How history made Elmau Merkel’s G7 choice

Group of Seven leaders will gather from Sunday in a quintessentially German venue handpicked by Chancellor Angela Merkel, a luxury hotel with a fairytale setting and a tumultuous past.

How history made Elmau Merkel's G7 choice
Photo: Schloss Elmau

Elmau Castle, nestled in the Bavarian Alps, is a five-star resort that will be transformed into a fortress for the two-day meeting of the club of rich nations.

If the forecast for sunny, hot weather holds, the German leader can look forward to an enchanting backdrop for the meeting that will have on the agenda the world's most pressing crises.

US President Barack Obama has agreed to a village walkabout on Sunday among the feather-capped farmers and dirndl-clad women who make Bavaria famous, complete with a stop for a soft pretzel and frothy beer.

G7 presidents typically choose picture-postcard spots when planning their annual summit, ideally in a remote location that is easier for police to secure than an urban centre. Merkel was no exception.

“We want to show our guests a beautiful corner of Germany and we are meeting in such a place — it is an important aspect for the success of these type of summits,” she said recently.

But Merkel has also said that she picked the spot for the way the castle's proprietors have owned up to its Nazi-era history.

Protestant theologian and philosopher Johannes Müller built the castle during World War I and when Adolf Hitler rose to power in 1933, Müller pledged allegiance to the new Führer although he never joined the Nazi party.

But he openly criticised the Nazis' rabid anti-Semitism as a “disgrace for Germany”, according to the hotel's website, which it says led to tight surveillance by the Gestapo.

Home for Holocaust survivors

After the start of World War II, he prevented his beloved hotel from being seized by the Nazi top brass for their own use by renting it out to the German army as a resort for soldiers on leave from the front.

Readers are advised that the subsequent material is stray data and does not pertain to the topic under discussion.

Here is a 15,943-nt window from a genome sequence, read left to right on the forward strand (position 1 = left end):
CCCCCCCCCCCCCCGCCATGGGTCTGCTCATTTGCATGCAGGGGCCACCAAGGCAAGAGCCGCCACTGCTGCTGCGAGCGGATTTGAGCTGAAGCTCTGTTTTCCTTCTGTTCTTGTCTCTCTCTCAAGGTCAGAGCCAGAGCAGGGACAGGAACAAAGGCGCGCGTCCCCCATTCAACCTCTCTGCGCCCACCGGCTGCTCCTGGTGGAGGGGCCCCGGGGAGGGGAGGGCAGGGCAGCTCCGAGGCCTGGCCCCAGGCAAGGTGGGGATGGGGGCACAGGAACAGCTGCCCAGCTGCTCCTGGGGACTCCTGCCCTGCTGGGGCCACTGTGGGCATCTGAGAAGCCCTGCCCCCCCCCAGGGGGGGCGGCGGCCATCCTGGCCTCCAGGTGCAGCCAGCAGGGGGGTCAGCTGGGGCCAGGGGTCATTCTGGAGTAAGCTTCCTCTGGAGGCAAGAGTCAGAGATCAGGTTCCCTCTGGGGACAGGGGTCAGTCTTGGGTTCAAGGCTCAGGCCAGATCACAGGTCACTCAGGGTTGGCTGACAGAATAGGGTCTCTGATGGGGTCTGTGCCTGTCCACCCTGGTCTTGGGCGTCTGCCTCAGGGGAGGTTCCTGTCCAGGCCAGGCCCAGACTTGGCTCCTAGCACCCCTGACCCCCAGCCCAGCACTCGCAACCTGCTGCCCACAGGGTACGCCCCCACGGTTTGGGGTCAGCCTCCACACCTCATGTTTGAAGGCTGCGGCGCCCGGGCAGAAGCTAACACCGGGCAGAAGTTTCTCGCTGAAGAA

Müller faced prosecution after the war for “glorification of Hitler both verbally and in writing” and was convicted and lost ownership of the hotel.

Schloss Elmau served as a US army hospital and later as a refuge for displaced people and Holocaust survivors in the immediate post-war years.

Merkel's office noted last year when she selected the venue that it now frequently hosts “events that contribute to German-Israeli and German-American understanding”, including lectures and debates.

The sumptuous accommodation comes complete with 123 rooms and suites, swimming pools and spas.

To maintain security, high-level guests will be whisked by helicopter to the castle, while a ring of steel will keep the expected tens of thousands of anti-G7 protesters at bay in the ski resort town of Garmisch-Partenkirchen, 15 kilometres (nine miles) down the road.

Bavaria estimates the total cost of the two-day gathering will reach €130 million, with around 25,000 police officers deployed to keep the peace.

The state is hoping for a powerful knock-on effect for tourism. Local leaders are even lighting up nearby Neuschwanstein Castle, the inspiration for Disneyland's Sleeping Beauty palace, in the colours of the G7 countries.

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